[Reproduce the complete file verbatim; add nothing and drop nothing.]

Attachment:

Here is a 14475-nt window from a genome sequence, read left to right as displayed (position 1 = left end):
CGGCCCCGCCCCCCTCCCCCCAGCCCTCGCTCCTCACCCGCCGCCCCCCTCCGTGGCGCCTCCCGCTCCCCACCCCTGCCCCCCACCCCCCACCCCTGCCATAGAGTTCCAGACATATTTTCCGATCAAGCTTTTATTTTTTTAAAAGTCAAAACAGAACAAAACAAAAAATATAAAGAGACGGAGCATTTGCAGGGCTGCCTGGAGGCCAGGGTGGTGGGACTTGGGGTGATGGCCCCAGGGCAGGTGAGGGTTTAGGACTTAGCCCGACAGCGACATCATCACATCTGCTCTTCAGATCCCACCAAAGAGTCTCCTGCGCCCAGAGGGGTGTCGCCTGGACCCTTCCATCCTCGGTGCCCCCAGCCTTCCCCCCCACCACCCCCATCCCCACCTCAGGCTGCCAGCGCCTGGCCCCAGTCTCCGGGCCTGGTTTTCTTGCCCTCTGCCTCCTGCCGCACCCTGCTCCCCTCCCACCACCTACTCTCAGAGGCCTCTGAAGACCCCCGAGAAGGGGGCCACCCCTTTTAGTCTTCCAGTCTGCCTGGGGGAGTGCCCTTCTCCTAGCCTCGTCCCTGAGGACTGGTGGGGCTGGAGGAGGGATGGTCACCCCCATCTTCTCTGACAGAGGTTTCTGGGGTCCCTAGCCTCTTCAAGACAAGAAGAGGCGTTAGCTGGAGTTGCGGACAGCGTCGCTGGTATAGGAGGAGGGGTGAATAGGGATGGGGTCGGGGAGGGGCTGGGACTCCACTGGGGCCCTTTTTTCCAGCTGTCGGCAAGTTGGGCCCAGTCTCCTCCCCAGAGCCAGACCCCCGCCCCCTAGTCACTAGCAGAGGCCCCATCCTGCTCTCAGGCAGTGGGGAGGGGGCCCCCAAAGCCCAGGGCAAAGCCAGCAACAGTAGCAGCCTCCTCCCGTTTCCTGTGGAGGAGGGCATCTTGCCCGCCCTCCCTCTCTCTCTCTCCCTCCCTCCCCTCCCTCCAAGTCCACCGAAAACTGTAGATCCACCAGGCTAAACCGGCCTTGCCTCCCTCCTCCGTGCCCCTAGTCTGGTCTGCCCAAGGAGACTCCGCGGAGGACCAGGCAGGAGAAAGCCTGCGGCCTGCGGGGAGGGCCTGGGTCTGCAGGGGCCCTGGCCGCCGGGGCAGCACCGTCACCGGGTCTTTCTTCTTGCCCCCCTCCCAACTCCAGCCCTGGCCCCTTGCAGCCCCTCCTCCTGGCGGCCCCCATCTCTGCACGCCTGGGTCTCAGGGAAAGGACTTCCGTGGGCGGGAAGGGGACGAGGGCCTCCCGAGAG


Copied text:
Here is a 14475-nt window from a genome sequence, read left to right as displayed (position 1 = left end):
CGGCCCCGCCCCCCTCCCCCCAGCCCTCGCTCCTCACCCGCCGCCCCCCTCCGTGGCGCCTCCCGCTCCCCACCCCTGCCCCCCACCCCCCACCCCTGCCATAGAGTTCCAGACATATTTTCCGATCAAGCTTTTATTTTTTTAAAAGTCAAAACAGAACAAAACAAAAAATATAAAGAGACGGAGCATTTGCAGGGCTGCCTGGAGGCCAGGGTGGTGGGACTTGGGGTGATGGCCCCAGGGCAGGTGAGGGTTTAGGACTTAGCCCGACAGCGACATCATCACATCTGCTCTTCAGATCCCACCAAAGAGTCTCCTGCGCCCAGAGGGGTGTCGCCTGGACCCTTCCATCCTCGGTGCCCCCAGCCTTCCCCCCCACCACCCCCATCCCCACCTCAGGCTGCCAGCGCCTGGCCCCAGTCTCCGGGCCTGGTTTTCTTGCCCTCTGCCTCCTGCCGCACCCTGCTCCCCTCCCACCACCTACTCTCAGAGGCCTCTGAAGACCCCCGAGAAGGGGGCCACCCCTTTTAGTCTTCCAGTCTGCCTGGGGGAGTGCCCTTCTCCTAGCCTCGTCCCTGAGGACTGGTGGGGCTGGAGGAGGGATGGTCACCCCCATCTTCTCTGACAGAGGTTTCTGGGGTCCCTAGCCTCTTCAAGACAAGAAGAGGCGTTAGCTGGAGTTGCGGACAGCGTCGCTGGTATAGGAGGAGGGGTGAATAGGGATGGGGTCGGGGAGGGGCTGGGACTCCACTGGGGCCCTTTTTTCCAGCTGTCGGCAAGTTGGGCCCAGTCTCCTCCCCAGAGCCAGACCCCCGCCCCCTAGTCACTAGCAGAGGCCCCATCCTGCTCTCAGGCAGTGGGGAGGGGGCCCCCAAAGCCCAGGGCAAAGCCAGCAACAGTAGCAGCCTCCTCCCGTTTCCTGTGGAGGAGGGCATCTTGCCCGCCCTCCCTCTCTCTCTCTCCCTCCCTCCCCTCCCTCCAAGTCCACCGAAAACTGTAGATCCACCAGGCTAAACCGGCCTTGCCTCCCTCCTCCGTGCCCCTAGTCTGGTCTGCCCAAGGAGACTCCGCGGAGGACCAGGCAGGAGAAAGCCTGCGGCCTGCGGGGAGGGCCTGGGTCTGCAGGGGCCCTGGCCGCCGGGGCAGCACCGTCACCGGGTCTTTCTTCTTGCCCCCCTCCCAACTCCAGCCCTGGCCCCTTGCAGCCCCTCCTCCTGGCGGCCCCCATCTCTGCACGCCTGGGTCTCAGGGAAAGGACTTCCGTGGGCGGGAAGGGGACGAGGGCCTCCCGAGAG